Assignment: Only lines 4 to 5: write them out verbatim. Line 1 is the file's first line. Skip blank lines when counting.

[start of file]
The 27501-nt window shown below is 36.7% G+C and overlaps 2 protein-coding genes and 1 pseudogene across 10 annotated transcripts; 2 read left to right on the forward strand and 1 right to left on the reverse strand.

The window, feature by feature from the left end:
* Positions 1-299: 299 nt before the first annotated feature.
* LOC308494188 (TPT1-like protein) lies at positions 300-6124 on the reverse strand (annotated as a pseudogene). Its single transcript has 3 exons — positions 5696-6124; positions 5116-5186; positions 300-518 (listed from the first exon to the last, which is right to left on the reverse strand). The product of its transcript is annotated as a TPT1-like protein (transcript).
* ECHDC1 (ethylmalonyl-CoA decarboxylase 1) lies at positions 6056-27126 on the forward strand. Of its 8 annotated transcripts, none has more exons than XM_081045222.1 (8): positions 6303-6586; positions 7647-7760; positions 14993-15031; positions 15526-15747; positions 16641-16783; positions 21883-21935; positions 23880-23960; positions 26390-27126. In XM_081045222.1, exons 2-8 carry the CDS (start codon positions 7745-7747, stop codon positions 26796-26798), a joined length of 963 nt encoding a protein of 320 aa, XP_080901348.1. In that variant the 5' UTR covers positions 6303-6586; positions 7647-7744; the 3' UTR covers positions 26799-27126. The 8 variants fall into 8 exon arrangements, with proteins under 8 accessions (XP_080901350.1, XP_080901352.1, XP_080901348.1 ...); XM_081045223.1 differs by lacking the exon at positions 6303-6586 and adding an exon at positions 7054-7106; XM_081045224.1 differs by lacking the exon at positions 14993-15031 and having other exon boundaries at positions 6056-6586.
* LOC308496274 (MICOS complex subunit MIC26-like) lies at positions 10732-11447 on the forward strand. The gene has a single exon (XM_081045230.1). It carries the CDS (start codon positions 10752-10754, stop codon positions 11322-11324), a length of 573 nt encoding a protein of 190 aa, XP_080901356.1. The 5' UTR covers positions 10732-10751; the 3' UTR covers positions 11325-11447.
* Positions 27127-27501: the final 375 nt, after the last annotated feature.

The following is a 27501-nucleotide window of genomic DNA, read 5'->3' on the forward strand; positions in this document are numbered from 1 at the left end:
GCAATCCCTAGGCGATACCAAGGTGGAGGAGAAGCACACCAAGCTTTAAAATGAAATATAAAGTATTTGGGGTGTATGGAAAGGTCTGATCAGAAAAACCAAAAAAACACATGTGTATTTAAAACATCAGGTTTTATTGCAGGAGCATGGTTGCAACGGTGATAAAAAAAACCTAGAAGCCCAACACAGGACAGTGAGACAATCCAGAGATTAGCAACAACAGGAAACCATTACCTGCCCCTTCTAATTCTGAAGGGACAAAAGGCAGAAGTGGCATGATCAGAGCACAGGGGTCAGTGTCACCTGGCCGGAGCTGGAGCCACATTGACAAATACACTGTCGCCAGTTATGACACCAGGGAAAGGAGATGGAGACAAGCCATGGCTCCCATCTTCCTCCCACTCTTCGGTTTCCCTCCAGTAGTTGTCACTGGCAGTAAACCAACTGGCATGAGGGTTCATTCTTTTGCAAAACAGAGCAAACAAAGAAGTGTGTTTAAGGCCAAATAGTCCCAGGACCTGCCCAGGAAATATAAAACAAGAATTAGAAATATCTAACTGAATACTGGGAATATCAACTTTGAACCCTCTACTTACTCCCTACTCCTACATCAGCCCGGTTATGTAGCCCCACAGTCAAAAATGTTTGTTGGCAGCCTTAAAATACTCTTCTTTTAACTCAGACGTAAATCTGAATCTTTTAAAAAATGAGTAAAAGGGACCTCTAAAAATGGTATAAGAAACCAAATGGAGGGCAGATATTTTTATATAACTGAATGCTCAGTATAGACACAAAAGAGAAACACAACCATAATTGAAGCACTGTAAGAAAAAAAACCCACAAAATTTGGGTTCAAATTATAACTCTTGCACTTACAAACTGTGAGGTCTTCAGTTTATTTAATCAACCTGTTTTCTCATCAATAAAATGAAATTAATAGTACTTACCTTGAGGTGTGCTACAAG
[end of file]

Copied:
* LOC308494188 (TPT1-like protein) lies at positions 300-6124 on the reverse strand (annotated as a pseudogene). Its single transcript has 3 exons — positions 5696-6124; positions 5116-5186; positions 300-518 (listed from the first exon to the last, which is right to left on the reverse strand). The product of its transcript is annotated as a TPT1-like protein (transcript).
* ECHDC1 (ethylmalonyl-CoA decarboxylase 1) lies at positions 6056-27126 on the forward strand. Of its 8 annotated transcripts, none has more exons than XM_081045222.1 (8): positions 6303-6586; positions 7647-7760; positions 14993-15031; positions 15526-15747; positions 16641-16783; positions 21883-21935; positions 23880-23960; positions 26390-27126. In XM_081045222.1, exons 2-8 carry the CDS (start codon positions 7745-7747, stop codon positions 26796-26798), a joined length of 963 nt encoding a protein of 320 aa, XP_080901348.1. In that variant the 5' UTR covers positions 6303-6586; positions 7647-7744; the 3' UTR covers positions 26799-27126. The 8 variants fall into 8 exon arrangements, with proteins under 8 accessions (XP_080901350.1, XP_080901352.1, XP_080901348.1 ...); XM_081045223.1 differs by lacking the exon at positions 6303-6586 and adding an exon at positions 7054-7106; XM_081045224.1 differs by lacking the exon at positions 14993-15031 and having other exon boundaries at positions 6056-6586.